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Old 08-18-2008, 04:11 PM   #11
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Maybe this will help: US FDA Food Safety and Inspection Service
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Old 08-20-2008, 10:46 AM   #12
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2 + 2 = 4

If you can remember that 2 + 2 = 4, you can remember the basic rules for storing leftovers in your fridge:

2 Hours from oven to refrigerator: Refrigerate or freeze leftovers within 2 hours of cooking the food. Otherwise throw it away.

2 Inches thick to cool it quick: Store food at a shallow depth - about 2 inches - to speed chilling.


4 Days in the refrigerator - otherwise freeze it: Use leftovers from the refrigerator within 4 days, except stuffing and gravy, which should be used within 2 days.


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Old 09-21-2008, 05:25 AM   #13
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Nice rules and I'm sure we all agree with them
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Old 10-17-2008, 08:14 PM   #14
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I didn't see anyone mention the reason this whole thing about not putting hot foods in the refrigerator got started in the first place.

Back before there were refrigerators, there were iceboxes. Put hot food in an icebox, the ice melts more quickly, and if the ice melts too quickly, all the food in the icebox may go bad before the iceman comes around to deliver another block. So food had to be left to cool before it could go in the icebox.

Even then, much as now, there were people who didn't bother to wonder why they shouldn't put hot food in the icebox, they just knew they weren't supposed to. I know, it may seem obvious, but then, a lot of things do, don't they? :)

Fast-forward a few years, and envision little Sally asking her mother why she shouldn't put hot food in the refrigerator, and her mother telling her "You just shouldn't." Or, another one I heard once: "Because it will go sour." Whatever that means. It's just a carry-over from the icebox days, something their mother or grandmother taught them, which is no longer valid because of new technology. Of course, you still shouldn't park a giant red-hot cauldron of chili right up against your milk. And because heat rises, it is a good idea to put hot foods on the top shelf; if put on the bottom, they will be heating everything above them. Oh, and never put a ceramic container, like the liner of your crock pot, for instance, in the refrigerator while it is still hot; it will most likely break.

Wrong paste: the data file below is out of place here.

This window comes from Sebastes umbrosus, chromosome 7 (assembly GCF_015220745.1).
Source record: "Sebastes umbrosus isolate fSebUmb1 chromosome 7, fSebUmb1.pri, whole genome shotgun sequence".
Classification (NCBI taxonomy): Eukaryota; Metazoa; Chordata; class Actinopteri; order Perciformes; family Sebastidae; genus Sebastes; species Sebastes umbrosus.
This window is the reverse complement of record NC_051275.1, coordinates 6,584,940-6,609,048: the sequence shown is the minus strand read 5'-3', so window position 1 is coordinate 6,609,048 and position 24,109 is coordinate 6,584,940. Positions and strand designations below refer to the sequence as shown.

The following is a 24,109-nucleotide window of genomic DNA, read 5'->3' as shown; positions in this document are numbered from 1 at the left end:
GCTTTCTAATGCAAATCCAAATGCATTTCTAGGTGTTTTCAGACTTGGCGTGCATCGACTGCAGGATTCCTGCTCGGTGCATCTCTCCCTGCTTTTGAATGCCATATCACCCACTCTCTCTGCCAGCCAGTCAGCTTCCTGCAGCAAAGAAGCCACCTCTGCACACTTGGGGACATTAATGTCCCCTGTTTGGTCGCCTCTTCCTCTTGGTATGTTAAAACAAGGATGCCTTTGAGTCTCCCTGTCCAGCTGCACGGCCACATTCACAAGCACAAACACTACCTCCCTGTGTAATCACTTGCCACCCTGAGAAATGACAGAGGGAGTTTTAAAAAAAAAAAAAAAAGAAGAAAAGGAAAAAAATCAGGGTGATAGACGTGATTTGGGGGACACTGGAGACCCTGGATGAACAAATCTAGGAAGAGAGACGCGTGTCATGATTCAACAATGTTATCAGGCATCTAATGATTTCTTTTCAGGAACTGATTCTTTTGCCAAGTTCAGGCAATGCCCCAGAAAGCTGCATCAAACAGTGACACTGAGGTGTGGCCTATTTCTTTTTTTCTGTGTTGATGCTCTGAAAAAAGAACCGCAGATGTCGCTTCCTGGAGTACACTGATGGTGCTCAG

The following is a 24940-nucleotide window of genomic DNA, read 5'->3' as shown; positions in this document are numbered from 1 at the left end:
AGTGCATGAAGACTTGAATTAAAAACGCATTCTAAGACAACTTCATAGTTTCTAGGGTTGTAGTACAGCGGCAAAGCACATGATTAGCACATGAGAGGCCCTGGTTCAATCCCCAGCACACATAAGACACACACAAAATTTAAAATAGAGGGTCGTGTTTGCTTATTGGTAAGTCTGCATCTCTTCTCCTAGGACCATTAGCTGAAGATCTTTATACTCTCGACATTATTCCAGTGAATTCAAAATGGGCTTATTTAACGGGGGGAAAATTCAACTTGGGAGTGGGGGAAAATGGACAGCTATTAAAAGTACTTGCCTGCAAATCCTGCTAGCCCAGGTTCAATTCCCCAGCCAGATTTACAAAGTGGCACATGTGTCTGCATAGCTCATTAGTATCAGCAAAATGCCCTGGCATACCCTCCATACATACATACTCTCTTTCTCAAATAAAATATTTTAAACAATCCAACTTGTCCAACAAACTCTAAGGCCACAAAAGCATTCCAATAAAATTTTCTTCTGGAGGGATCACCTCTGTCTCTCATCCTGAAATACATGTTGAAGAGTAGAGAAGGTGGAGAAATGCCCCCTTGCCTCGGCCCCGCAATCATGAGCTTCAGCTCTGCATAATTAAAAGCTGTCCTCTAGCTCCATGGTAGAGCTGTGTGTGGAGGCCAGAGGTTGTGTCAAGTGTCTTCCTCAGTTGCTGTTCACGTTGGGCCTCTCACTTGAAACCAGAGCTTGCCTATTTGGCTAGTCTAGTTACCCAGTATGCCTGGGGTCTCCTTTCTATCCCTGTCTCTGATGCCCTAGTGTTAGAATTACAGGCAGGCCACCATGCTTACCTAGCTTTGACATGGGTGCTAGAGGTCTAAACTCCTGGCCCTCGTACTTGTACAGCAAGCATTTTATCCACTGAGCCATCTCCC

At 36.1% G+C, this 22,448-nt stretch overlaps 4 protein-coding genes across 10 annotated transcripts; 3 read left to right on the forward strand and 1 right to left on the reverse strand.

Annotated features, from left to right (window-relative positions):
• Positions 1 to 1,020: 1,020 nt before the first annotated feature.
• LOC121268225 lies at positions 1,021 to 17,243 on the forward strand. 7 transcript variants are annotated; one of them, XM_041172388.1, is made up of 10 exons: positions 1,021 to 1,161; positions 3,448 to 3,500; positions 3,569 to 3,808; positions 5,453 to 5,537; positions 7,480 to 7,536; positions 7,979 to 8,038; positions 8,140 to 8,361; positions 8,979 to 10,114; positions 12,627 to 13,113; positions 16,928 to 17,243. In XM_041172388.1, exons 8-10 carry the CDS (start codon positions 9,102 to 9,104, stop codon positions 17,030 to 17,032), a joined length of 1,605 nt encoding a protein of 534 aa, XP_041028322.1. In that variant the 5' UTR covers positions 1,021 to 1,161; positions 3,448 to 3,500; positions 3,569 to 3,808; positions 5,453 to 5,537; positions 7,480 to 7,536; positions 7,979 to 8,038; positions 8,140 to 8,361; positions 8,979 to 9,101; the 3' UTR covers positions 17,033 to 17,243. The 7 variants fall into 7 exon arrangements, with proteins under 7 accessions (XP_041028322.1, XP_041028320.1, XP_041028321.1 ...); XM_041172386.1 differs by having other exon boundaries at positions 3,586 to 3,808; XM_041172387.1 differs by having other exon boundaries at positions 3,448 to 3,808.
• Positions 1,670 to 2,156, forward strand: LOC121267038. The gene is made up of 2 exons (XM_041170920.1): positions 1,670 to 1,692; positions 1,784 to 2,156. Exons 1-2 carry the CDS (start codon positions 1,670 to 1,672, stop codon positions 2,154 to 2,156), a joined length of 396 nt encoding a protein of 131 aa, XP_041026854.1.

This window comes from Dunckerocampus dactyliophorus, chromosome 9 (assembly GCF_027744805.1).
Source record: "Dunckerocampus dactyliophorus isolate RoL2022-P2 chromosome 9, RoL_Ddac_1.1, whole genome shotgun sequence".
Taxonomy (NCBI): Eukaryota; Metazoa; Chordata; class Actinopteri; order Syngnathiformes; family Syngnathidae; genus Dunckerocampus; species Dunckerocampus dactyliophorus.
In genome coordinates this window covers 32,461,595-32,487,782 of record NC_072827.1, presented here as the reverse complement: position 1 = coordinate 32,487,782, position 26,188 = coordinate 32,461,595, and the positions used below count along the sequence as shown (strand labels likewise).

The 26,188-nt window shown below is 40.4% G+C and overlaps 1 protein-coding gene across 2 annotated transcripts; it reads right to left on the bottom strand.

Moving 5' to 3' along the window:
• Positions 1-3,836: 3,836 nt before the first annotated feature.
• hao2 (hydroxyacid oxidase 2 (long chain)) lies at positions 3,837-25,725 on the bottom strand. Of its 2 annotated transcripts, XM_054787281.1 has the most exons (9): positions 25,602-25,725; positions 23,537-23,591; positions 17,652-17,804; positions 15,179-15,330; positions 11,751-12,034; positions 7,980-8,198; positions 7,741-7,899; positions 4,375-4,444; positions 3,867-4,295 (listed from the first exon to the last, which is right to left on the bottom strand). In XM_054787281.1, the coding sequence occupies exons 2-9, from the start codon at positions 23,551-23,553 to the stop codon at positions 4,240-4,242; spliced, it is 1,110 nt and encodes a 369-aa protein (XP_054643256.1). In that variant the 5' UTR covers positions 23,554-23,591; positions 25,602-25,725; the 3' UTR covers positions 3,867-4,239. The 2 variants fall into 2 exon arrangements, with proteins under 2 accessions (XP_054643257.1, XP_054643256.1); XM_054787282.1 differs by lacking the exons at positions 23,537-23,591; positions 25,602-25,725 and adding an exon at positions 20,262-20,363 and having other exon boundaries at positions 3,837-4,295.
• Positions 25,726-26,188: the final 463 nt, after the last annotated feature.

The bit about food going "sour," by the way, was from an old girlfriend, whose mother had apparently been full of cooking myths and quite devoid of logic. She would invariably throw out partial cans of olives and anything else like that that I neglected to put in other containers. Though when asked why, she didn't really know. "You just can't store things in cans in the refrigerator," she would say, while looking at me as though my foolishness would eventually poison us both.

That myth, I'm sure, grew out of a misguided fear of botulism. Not that the fear of botulism is misguided, but the fear of the method by which it might be contracted. Any canned food stored on a shelf that bursts or is otherwise breached needs to be thrown out due to the near certainty of botulism, but that simply does not apply to intact canned goods that are opened, partially used, then refrigerated. If it did, we'd have to re-package ketchup, once we opened it. :)
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Old 10-17-2008, 08:35 PM   #15